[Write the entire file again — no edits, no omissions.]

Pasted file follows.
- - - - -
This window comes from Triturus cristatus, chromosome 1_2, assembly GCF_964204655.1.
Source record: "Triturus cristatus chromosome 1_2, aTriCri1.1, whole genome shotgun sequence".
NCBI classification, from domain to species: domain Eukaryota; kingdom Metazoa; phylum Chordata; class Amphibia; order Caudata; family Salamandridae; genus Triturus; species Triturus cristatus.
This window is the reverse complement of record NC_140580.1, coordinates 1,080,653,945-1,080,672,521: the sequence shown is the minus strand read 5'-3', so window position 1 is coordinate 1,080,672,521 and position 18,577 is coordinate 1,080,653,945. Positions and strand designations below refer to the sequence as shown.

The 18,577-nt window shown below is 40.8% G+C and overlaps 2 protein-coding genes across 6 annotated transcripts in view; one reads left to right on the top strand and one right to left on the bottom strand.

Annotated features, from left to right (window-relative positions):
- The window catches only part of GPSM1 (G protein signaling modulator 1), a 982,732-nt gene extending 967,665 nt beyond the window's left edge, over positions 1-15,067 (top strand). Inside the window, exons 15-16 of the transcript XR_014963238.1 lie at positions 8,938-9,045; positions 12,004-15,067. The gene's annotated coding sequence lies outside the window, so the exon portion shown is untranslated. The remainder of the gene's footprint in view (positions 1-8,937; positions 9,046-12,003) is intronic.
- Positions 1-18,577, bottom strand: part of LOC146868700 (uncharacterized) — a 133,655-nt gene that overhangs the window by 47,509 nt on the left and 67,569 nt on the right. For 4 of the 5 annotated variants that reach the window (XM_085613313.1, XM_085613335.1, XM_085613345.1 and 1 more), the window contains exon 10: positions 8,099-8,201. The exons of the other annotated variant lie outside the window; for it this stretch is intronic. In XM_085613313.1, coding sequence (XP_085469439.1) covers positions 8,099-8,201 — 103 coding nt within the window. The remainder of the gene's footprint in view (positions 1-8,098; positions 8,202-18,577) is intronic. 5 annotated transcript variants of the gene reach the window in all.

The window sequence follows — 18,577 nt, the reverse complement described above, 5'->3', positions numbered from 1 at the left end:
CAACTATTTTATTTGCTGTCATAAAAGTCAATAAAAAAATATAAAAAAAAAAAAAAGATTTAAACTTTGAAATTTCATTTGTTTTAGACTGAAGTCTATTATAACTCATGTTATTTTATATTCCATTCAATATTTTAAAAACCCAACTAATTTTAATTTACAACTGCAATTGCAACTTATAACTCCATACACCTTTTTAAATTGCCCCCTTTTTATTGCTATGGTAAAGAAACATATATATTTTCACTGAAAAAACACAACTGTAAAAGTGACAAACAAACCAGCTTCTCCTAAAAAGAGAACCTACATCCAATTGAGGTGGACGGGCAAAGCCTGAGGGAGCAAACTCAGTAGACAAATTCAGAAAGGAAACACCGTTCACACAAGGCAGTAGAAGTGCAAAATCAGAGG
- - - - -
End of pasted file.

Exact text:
This window comes from Triturus cristatus, chromosome 1_2, assembly GCF_964204655.1.
Source record: "Triturus cristatus chromosome 1_2, aTriCri1.1, whole genome shotgun sequence".
NCBI classification, from domain to species: domain Eukaryota; kingdom Metazoa; phylum Chordata; class Amphibia; order Caudata; family Salamandridae; genus Triturus; species Triturus cristatus.
This window is the reverse complement of record NC_140580.1, coordinates 1,080,653,945-1,080,672,521: the sequence shown is the minus strand read 5'-3', so window position 1 is coordinate 1,080,672,521 and position 18,577 is coordinate 1,080,653,945. Positions and strand designations below refer to the sequence as shown.

The 18,577-nt window shown below is 40.8% G+C and overlaps 2 protein-coding genes across 6 annotated transcripts in view; one reads left to right on the top strand and one right to left on the bottom strand.

Annotated features, from left to right (window-relative positions):
- The window catches only part of GPSM1 (G protein signaling modulator 1), a 982,732-nt gene extending 967,665 nt beyond the window's left edge, over positions 1-15,067 (top strand). Inside the window, exons 15-16 of the transcript XR_014963238.1 lie at positions 8,938-9,045; positions 12,004-15,067. The gene's annotated coding sequence lies outside the window, so the exon portion shown is untranslated. The remainder of the gene's footprint in view (positions 1-8,937; positions 9,046-12,003) is intronic.
- Positions 1-18,577, bottom strand: part of LOC146868700 (uncharacterized) — a 133,655-nt gene that overhangs the window by 47,509 nt on the left and 67,569 nt on the right. For 4 of the 5 annotated variants that reach the window (XM_085613313.1, XM_085613335.1, XM_085613345.1 and 1 more), the window contains exon 10: positions 8,099-8,201. The exons of the other annotated variant lie outside the window; for it this stretch is intronic. In XM_085613313.1, coding sequence (XP_085469439.1) covers positions 8,099-8,201 — 103 coding nt within the window. The remainder of the gene's footprint in view (positions 1-8,098; positions 8,202-18,577) is intronic. 5 annotated transcript variants of the gene reach the window in all.

The window sequence follows — 18,577 nt, the reverse complement described above, 5'->3', positions numbered from 1 at the left end:
CAACTATTTTATTTGCTGTCATAAAAGTCAATAAAAAAATATAAAAAAAAAAAAAAGATTTAAACTTTGAAATTTCATTTGTTTTAGACTGAAGTCTATTATAACTCATGTTATTTTATATTCCATTCAATATTTTAAAAACCCAACTAATTTTAATTTACAACTGCAATTGCAACTTATAACTCCATACACCTTTTTAAATTGCCCCCTTTTTATTGCTATGGTAAAGAAACATATATATTTTCACTGAAAAAACACAACTGTAAAAGTGACAAACAAACCAGCTTCTCCTAAAAAGAGAACCTACATCCAATTGAGGTGGACGGGCAAAGCCTGAGGGAGCAAACTCAGTAGACAAATTCAGAAAGGAAACACCGTTCACACAAGGCAGTAGAAGTGCAAAATCAGAGG